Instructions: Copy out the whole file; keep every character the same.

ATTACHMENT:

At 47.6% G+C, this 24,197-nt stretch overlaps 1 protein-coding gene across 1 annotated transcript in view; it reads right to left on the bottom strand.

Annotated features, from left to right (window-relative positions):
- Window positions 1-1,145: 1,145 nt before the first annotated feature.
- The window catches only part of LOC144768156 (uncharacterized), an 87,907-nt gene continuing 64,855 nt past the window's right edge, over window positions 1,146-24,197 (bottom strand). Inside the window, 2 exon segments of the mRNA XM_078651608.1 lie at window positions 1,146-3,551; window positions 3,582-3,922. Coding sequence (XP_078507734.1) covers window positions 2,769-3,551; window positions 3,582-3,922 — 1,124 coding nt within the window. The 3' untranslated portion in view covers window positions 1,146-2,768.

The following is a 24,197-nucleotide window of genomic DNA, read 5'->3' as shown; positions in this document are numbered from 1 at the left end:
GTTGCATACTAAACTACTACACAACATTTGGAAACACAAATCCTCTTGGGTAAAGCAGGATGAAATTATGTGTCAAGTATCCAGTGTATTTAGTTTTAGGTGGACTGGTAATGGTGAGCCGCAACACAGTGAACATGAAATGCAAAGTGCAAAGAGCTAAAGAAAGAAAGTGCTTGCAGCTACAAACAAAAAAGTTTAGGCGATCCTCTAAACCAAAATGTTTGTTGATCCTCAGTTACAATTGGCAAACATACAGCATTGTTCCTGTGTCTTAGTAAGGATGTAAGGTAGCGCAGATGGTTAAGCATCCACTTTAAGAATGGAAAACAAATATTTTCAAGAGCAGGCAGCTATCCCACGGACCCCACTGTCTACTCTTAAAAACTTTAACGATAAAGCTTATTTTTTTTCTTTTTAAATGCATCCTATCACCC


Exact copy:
At 47.6% G+C, this 24,197-nt stretch overlaps 1 protein-coding gene across 1 annotated transcript in view; it reads right to left on the bottom strand.

Annotated features, from left to right (window-relative positions):
- Window positions 1-1,145: 1,145 nt before the first annotated feature.
- The window catches only part of LOC144768156 (uncharacterized), an 87,907-nt gene continuing 64,855 nt past the window's right edge, over window positions 1,146-24,197 (bottom strand). Inside the window, 2 exon segments of the mRNA XM_078651608.1 lie at window positions 1,146-3,551; window positions 3,582-3,922. Coding sequence (XP_078507734.1) covers window positions 2,769-3,551; window positions 3,582-3,922 — 1,124 coding nt within the window. The 3' untranslated portion in view covers window positions 1,146-2,768.

The following is a 24,197-nucleotide window of genomic DNA, read 5'->3' as shown; positions in this document are numbered from 1 at the left end:
GTTGCATACTAAACTACTACACAACATTTGGAAACACAAATCCTCTTGGGTAAAGCAGGATGAAATTATGTGTCAAGTATCCAGTGTATTTAGTTTTAGGTGGACTGGTAATGGTGAGCCGCAACACAGTGAACATGAAATGCAAAGTGCAAAGAGCTAAAGAAAGAAAGTGCTTGCAGCTACAAACAAAAAAGTTTAGGCGATCCTCTAAACCAAAATGTTTGTTGATCCTCAGTTACAATTGGCAAACATACAGCATTGTTCCTGTGTCTTAGTAAGGATGTAAGGTAGCGCAGATGGTTAAGCATCCACTTTAAGAATGGAAAACAAATATTTTCAAGAGCAGGCAGCTATCCCACGGACCCCACTGTCTACTCTTAAAAACTTTAACGATAAAGCTTATTTTTTTTCTTTTTAAATGCATCCTATCACCC